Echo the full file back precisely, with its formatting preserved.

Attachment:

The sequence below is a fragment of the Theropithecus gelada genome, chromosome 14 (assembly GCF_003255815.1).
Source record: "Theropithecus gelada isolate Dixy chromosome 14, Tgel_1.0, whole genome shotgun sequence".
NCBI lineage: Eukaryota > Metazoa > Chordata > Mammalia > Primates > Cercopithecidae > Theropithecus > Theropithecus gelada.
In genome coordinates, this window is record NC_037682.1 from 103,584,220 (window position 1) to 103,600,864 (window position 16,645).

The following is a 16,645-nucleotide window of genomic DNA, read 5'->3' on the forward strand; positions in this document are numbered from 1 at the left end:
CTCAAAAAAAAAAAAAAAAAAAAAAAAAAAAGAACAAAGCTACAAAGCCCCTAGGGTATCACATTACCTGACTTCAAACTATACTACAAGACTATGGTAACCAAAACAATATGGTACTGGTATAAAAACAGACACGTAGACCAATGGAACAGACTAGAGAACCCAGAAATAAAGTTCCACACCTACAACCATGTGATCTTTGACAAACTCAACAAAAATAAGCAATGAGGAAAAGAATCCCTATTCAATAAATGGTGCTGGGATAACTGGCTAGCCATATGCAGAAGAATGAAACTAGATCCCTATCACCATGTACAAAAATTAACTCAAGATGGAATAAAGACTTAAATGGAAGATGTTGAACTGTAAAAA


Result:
The sequence below is a fragment of the Theropithecus gelada genome, chromosome 14 (assembly GCF_003255815.1).
Source record: "Theropithecus gelada isolate Dixy chromosome 14, Tgel_1.0, whole genome shotgun sequence".
NCBI lineage: Eukaryota > Metazoa > Chordata > Mammalia > Primates > Cercopithecidae > Theropithecus > Theropithecus gelada.
In genome coordinates, this window is record NC_037682.1 from 103,584,220 (window position 1) to 103,600,864 (window position 16,645).

The following is a 16,645-nucleotide window of genomic DNA, read 5'->3' on the forward strand; positions in this document are numbered from 1 at the left end:
CTCAAAAAAAAAAAAAAAAAAAAAAAAAAAAGAACAAAGCTACAAAGCCCCTAGGGTATCACATTACCTGACTTCAAACTATACTACAAGACTATGGTAACCAAAACAATATGGTACTGGTATAAAAACAGACACGTAGACCAATGGAACAGACTAGAGAACCCAGAAATAAAGTTCCACACCTACAACCATGTGATCTTTGACAAACTCAACAAAAATAAGCAATGAGGAAAAGAATCCCTATTCAATAAATGGTGCTGGGATAACTGGCTAGCCATATGCAGAAGAATGAAACTAGATCCCTATCACCATGTACAAAAATTAACTCAAGATGGAATAAAGACTTAAATGGAAGATGTTGAACTGTAAAAA